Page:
Dan River Coal Ash Spill

State TrusteeState TrusteeAO Bureau

Also Known As

Incident Type


North Carolina

Case Status



Rockingham county and beyond


Contaminants of Concern Include

Affected DOI Resources Include

Threatened and Endangered Species, Migratory Birds

Case Description

At approximately 1500 hours on February 2, 2014, security officials at the Duke Energy Dan River Steam Station (Facility) located in Eden, North Carolina, noticed liquefied coal ash leaking from a buried storm sewer into the Dan River. According to EPA approximately 39,000 tons of ash and 27 million gallons of ash pond water were released. These releases may have affected reaches of the Dan River in North Carolina and Virginia over many miles downstream and natural resources for which Federal and State agencies may assert trusteeship under Section 107(f) of CERCLA and the National Oil and Hazardous Substances Pollution Contingency Plan.

Coal ash is a gray, powdery byproduct of burning coal to produce energy. It is composed of materials remaining after coal is burned, including fine sand (called silica), unburned carbon, various metals, and compounds that have potential to be Contaminants of Potential Concern (COPCs).  Based on initial screening of environmental samples following the spill, COPCs associated with coal ash on which to focus NRDA investigations related to the Dan River ash release include, but may not be limited to, arsenic, copper, selenium, iron, turbidity, zinc, and lead.

The natural resources affected or potentially affected by the release include, but are not limited to the following:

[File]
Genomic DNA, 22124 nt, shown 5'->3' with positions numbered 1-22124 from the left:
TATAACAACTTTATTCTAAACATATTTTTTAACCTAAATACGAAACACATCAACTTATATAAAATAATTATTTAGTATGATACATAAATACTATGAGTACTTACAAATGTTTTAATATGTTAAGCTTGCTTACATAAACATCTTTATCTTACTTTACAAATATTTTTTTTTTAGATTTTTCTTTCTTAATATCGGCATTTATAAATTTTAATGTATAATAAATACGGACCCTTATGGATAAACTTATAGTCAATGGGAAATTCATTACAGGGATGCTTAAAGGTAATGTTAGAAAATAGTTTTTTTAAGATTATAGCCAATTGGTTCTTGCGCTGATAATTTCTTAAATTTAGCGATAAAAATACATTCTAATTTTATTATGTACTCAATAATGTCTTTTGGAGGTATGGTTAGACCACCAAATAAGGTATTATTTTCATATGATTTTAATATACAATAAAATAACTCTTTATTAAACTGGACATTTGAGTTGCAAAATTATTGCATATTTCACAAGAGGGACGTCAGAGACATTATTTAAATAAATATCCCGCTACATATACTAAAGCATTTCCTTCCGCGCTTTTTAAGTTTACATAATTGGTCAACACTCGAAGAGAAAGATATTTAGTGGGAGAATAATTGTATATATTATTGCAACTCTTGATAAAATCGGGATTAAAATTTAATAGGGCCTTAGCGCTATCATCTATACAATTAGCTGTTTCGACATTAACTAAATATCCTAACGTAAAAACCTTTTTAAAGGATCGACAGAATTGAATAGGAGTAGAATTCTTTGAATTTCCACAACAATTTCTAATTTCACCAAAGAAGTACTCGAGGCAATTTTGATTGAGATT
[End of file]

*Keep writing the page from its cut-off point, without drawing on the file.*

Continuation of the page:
• freshwater fish, including the federally listed endangered Roanoke logperch (Percina rex);
  • migratory birds, including songbirds, waterfowl, raptors, and others;
  • lands, including wetlands, flood plain, and instream;
  • aquatic and terrestrial plants, invertebrates, including the federally listed endangered James spinymussel (Pleurobema collina), and microorganisms, and;
  • surface waters and sediments.
The ecosystem services provided by these natural resources include, but are not limited to, the following:
  • habitat for trustee species, including food, shelter, breeding areas, and other factors essential to survival, and;
  • recreational uses such as sport fishing, water-contact recreation, boating, canoeing, hiking, nature observation, hunting, and other activities.
The following link contains additional information: https://www.duke-energy.com/_/media/pdfs/our-company/ash-management/dan-river-ltmp-report.pdf

The Duke Energy steam station where the incident occurred

Case Documents

 Document TypeDocument NameDocument Date


 Factsheet Dan River Coal Ash Spill 06/09/2014
 Factsheet Restoration Plan Fact Sheet 07/26/2019


 FPA Funding and Participation Agreement 06/09/2014
 MOA/MOU Trustees Agreement 05/05/2014


 Assessment Plan Assessment Plan 12/02/2015
 NOI final Notice of Intent 03/04/2014
 PAS Preassessment Screen and Determination 03/19/2014
 Restoration Scoping Document Restoration Project Proposals 12/01/2014
 Restoration Scoping Document Restoration Scoping Document 10/01/2014


 Consent Decree Dan River Consent Decree 07/26/2019


 Restoration Plan and Environmental Assessment Dan River Coal Ash Spill Draft Restoration Plan and Environmental Assessment 04/01/2019


 Powerpoint Presentations Dan River Draft RPEA Presentation to the Community 08/05/2019
 Powerpoint Presentations Dan River Poster Presentation 08/05/2019
 Powerpoint Presentations Dan River Restoration Poster 08/02/2019

Map View

Case Contact

Raleigh Ecological Services Field Office

Raleigh, NC | 919-856-4520 x30 | http://www.fws.gov/raleigh/

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